|Thanks to Martin Edmond who shared this on fb and wrote - "Matisse : Porte-Fenetre a Collioure (1914). Painted just before the outbreak of the Great War but not exhibited until 1965. Louis Aragon called it Matisse's most mysterious painting . . . 'the black future, the inhabited silence of the future.' "|
The future is always, to an extent, an unknown place. When the future arrives, it turns into the present, like an inter-dimensional space ship landed and then opened infinitely out to become the world. We see, hear, taste, smell, touch, dream, imagine and allow our memories to affect us, here in the now, but not in the future. We could imagine, for instance, what our children may appear like grown up. We see them in various imaginary ways, older. But they may surprise us to an extent, or our responses do, or both, when any future time truly does arrive. What-happens-next presents this great unknown place of endless possibilities, but the present just occurs as we live it. At times it is frustrating not to know the future nevertheless, and I hope that Matisse painting above, chosen to illustrate this beginning - a work painted before an immense war - is not indicating trouble ahead. But who knows?
In just over a month I return to amrka, where I took myself alone about two years ago to meet, for the first time, talented, sympatico writers who I'd only ever known online, before. We were all delighted with this eventuality. It felt at the time like a miracle.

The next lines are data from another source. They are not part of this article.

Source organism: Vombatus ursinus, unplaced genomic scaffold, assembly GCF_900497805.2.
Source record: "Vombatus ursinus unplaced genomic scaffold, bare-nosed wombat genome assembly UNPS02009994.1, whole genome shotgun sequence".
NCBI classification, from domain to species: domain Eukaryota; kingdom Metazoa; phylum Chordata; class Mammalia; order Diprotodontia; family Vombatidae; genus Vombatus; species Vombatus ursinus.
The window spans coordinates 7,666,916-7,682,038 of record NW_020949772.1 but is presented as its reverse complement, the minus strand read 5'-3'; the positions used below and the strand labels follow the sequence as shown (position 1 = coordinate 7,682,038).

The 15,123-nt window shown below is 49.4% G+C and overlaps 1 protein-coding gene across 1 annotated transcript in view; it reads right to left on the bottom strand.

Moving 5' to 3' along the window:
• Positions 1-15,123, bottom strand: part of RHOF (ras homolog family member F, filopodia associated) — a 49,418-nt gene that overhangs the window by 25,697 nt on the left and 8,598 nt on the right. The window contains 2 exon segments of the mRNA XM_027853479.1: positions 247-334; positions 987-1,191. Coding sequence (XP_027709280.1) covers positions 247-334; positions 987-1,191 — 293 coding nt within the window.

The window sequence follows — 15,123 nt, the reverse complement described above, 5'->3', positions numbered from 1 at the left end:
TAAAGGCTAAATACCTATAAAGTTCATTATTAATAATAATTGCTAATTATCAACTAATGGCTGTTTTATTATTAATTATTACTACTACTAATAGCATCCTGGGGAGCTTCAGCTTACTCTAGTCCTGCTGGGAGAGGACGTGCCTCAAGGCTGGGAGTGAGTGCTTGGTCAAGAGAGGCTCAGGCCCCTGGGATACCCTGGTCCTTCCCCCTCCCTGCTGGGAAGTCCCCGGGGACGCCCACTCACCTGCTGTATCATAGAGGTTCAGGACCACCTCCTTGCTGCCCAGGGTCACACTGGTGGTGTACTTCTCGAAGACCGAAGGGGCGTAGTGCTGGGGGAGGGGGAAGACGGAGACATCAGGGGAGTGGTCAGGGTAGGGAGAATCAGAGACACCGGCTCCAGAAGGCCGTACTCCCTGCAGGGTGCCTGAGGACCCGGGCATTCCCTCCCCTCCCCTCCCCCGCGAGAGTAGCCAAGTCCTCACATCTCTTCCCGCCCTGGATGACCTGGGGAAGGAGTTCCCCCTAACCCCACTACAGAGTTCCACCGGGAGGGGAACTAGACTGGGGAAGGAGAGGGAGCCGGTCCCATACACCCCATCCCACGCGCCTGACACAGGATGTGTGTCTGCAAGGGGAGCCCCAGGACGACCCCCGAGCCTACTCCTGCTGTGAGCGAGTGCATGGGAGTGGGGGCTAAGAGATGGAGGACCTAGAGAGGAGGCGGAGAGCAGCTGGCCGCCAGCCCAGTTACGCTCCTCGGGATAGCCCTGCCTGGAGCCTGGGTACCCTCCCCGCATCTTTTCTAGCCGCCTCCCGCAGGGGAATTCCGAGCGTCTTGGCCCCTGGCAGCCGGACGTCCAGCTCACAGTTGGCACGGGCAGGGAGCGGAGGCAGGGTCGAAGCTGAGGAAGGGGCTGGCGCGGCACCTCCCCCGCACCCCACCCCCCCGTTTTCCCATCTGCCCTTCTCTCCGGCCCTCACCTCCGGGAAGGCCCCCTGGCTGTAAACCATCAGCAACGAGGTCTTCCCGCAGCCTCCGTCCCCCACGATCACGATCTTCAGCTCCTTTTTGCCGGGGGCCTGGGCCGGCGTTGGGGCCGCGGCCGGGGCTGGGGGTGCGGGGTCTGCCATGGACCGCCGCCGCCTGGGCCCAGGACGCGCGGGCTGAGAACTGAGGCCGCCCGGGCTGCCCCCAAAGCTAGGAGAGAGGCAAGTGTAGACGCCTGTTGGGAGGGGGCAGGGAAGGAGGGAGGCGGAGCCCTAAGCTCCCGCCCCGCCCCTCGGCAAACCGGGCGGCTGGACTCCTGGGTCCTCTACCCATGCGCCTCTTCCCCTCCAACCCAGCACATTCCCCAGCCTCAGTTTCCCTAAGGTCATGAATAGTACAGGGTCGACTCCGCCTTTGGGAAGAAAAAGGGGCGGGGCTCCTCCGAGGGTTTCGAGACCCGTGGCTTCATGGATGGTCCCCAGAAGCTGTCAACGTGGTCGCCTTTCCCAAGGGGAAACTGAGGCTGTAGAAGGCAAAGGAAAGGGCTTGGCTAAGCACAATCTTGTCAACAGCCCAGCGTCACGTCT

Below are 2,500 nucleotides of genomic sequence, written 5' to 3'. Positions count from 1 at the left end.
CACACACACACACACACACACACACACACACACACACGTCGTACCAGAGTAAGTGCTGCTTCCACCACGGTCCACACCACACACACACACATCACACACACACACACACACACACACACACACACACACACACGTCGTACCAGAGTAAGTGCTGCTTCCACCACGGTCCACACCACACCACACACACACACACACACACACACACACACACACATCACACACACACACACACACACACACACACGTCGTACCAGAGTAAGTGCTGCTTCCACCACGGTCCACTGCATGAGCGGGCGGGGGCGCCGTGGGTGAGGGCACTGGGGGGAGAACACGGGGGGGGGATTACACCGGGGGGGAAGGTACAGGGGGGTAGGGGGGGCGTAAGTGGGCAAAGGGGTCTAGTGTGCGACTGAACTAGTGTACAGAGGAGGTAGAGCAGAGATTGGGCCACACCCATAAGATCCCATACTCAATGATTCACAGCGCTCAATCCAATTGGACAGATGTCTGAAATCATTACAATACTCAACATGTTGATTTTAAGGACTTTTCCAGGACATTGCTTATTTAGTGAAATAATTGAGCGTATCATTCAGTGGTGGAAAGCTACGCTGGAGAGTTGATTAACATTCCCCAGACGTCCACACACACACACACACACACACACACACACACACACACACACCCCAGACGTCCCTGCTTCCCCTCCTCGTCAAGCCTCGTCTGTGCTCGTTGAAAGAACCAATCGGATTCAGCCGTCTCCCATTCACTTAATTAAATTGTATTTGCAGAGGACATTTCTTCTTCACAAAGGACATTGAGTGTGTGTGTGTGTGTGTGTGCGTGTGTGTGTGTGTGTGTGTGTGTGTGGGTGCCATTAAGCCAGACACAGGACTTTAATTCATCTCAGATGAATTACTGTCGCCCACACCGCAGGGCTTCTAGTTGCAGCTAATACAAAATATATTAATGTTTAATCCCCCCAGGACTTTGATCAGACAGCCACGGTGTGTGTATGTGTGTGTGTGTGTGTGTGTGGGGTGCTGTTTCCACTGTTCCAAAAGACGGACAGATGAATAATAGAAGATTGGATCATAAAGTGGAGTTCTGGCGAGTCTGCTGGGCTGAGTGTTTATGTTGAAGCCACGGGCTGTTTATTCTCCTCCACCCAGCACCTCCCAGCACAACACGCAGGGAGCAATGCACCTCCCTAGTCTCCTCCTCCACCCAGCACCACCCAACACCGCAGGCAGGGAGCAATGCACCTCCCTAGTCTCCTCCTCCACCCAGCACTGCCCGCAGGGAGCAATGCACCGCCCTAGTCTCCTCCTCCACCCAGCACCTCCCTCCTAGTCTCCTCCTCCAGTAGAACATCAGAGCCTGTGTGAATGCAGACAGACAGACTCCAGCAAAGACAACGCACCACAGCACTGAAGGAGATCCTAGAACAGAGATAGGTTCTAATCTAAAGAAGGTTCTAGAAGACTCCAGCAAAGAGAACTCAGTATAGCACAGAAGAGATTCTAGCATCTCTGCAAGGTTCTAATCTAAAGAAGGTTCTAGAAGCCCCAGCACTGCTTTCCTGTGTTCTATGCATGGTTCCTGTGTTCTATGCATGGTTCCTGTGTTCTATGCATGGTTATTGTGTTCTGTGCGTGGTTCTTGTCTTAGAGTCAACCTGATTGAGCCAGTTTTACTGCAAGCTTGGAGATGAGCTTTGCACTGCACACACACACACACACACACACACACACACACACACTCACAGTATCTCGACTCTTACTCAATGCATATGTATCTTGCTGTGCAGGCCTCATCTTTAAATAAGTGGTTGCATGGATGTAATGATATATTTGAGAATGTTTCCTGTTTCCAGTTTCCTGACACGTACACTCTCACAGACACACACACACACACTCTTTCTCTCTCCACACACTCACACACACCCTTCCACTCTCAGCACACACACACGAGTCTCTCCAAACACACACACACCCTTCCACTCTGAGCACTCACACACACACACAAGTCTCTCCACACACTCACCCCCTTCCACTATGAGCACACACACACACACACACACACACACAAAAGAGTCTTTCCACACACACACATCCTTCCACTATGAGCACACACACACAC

We live in a startling age where such wondrous acts are possible. I travelled by ship, (less carbon expended then), to Hawaii, where co-incidentally a New Zealand writer I already knew was working and they showed me around, then to San Francisco where a non-fiction writer of more recent acquaintance, (we played Scrabble online together and chatted about many things), lived. Luckily this gradual introduction to my poetic journey was possible. I'm not sure I could've taken in the mind-boggling remainder without Anne Kennedy's, and later, Adam Gillitt's kindness to me, in those initial, previously unknown places which were so beautiful.
Friendship arguably matters more than anything else in human activity, beyond the basics of gathering or making food, clothing, and shelter. A mysterious state in some ways, but amicable we seem to forgive friends many foibles and can never completely explain why we care so much about some unrelated person we know, or the other. Although of course we are possibly at our best when friendly within our families, too, surely? The obvious ease and joy we present to each other through friendship evokes life's everyday, and self-made, music and poetry - we may say - great images of dreams and plans, then we somehow develop together better ways to dance and move through our existence in natural and helpful configurations. Buddies, cohorts, friends and mates create many kinds of metaphysical art in cahoots and these assist us immeasurably.